Also contributing to the Louisville region’s tight labor market is a smaller labor force than before the pandemic, with about 20,000 fewer people holding or seeking jobs.
Kentucky has long had a lower labor-force participation rate—the share of adults working or looking for work—than the rest of the country, according to Labor Department data. Even before the pandemic, its rate in February 2020 was 59.3%, compared with a national rate of 63.3%. The state’s rate in October was 56.6%, ranking 49th in the nation.
“‘It’s always been the most difficult to staff, but we hadn’t seen the holes that we’re seeing now.’”
Local business leaders attribute that shortfall to child-care shortages, higher levels of savings during the pandemic, and people kept out of the workforce because of drug and alcohol issues and criminal records.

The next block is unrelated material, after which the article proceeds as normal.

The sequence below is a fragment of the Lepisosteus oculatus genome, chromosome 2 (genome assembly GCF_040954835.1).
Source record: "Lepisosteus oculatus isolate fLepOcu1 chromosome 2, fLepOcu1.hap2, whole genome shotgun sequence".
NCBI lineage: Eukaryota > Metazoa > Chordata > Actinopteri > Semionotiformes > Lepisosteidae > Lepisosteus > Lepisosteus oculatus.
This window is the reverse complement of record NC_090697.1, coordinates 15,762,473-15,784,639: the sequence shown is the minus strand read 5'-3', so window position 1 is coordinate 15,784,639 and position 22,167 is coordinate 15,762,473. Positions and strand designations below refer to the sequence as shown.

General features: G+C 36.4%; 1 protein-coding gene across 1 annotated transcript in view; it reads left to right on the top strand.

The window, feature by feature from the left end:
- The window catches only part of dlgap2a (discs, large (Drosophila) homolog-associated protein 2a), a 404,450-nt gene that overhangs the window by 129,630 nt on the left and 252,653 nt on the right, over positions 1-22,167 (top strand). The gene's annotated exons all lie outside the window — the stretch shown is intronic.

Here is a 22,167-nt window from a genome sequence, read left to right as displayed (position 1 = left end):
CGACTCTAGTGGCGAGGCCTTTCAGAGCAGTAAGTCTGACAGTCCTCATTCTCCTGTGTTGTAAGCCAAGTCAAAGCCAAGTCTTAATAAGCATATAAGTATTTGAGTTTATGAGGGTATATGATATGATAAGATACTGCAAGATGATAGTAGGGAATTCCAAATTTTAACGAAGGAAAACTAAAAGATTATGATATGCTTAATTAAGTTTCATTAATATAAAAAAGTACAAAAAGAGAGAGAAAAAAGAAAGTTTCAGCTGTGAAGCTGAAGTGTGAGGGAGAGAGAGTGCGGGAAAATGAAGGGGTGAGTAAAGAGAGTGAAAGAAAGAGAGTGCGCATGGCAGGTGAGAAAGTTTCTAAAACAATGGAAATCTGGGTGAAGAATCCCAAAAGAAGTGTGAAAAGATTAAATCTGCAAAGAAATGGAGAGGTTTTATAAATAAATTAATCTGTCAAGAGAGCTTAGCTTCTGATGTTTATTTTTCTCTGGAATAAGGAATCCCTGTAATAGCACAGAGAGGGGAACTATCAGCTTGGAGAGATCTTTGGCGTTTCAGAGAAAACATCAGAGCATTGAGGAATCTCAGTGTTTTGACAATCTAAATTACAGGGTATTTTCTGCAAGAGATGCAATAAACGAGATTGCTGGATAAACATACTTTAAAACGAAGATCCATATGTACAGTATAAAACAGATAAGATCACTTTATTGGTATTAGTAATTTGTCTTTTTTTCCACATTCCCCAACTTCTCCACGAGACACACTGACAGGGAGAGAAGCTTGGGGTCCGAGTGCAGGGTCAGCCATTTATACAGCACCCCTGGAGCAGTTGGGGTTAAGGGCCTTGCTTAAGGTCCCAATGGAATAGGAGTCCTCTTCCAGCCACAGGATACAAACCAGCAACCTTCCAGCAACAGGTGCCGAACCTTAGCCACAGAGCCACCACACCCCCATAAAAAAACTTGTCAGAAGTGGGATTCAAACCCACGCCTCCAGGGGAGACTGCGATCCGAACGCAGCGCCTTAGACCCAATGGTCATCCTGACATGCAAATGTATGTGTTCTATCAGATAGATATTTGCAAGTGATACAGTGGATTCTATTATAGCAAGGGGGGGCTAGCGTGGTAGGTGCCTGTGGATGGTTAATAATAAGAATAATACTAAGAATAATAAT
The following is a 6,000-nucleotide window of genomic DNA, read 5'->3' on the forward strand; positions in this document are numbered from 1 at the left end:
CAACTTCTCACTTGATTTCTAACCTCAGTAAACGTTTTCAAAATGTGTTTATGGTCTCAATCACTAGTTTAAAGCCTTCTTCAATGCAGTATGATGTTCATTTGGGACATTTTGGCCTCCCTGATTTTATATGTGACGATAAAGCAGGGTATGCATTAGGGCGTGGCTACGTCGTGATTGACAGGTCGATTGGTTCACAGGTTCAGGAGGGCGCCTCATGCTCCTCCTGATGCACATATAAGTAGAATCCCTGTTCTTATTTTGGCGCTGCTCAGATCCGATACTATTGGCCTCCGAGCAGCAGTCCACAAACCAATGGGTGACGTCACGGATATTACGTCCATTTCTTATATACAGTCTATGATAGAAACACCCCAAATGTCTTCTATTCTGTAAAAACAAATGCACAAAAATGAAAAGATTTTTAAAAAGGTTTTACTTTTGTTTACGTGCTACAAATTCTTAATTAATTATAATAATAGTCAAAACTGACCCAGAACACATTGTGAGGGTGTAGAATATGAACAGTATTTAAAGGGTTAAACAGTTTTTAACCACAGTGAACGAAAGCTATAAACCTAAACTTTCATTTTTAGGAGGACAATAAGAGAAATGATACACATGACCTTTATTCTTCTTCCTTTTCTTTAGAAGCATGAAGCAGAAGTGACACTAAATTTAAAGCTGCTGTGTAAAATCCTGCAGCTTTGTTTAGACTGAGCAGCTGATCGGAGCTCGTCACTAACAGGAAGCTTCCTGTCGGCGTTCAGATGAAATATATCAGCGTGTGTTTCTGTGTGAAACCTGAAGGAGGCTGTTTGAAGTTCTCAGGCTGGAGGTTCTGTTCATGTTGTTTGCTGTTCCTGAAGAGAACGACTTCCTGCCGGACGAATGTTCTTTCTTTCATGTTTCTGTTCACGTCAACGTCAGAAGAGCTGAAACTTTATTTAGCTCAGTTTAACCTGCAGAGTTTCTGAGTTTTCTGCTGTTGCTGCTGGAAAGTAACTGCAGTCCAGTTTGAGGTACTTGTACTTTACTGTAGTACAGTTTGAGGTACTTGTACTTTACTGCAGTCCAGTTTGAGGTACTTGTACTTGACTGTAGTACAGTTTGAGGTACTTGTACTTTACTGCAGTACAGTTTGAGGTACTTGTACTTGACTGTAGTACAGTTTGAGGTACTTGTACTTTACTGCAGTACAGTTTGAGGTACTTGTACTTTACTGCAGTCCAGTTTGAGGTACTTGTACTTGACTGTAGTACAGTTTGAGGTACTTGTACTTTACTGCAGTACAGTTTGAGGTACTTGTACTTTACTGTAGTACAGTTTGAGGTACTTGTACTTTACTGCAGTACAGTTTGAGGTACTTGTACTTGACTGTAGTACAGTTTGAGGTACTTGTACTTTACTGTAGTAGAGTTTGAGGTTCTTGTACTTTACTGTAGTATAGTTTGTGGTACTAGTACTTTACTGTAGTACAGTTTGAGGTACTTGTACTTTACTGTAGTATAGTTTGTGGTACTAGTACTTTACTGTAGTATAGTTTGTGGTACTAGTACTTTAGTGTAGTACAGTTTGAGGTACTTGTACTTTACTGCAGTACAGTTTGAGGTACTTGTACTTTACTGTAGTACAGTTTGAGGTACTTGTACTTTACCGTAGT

Employers that need to staff shifts with irregular or undesirable hours are having a particularly hard time finding workers. At HJI Supply Chain Solutions, a family-owned warehousing company whose main customer in the area is
Ford Motor Co.
, has had trouble staffing its overnight and weekend shift.
“It’s always been the most difficult to staff, but we hadn’t seen the holes that we’re seeing now,” CEO
Some who worked previously in warehouses don’t want to go back.
a 35-year-old Kentucky native who recently moved back to Louisville after a brief stint as a warehouse manager in Chicago, said he was hoping to find a different line of work.
“I see the job postings and I know how it works—I’m not really interested in that,” he said, noting that in his three years in warehousing he worked overnight shifts, which didn’t allow for a healthy work-life balance.
Though he has yet to find a job since moving back to Louisville in September, he intends to hold out for something he wants to do, with pay similar to what he made in Chicago—which he described as “higher than the Louisville average.” He is living off his savings in the meantime and working with a career counselor.
“I want to find the right job to work hard for somebody,” he said.
Write to Gabriel T. Rubin at [email protected]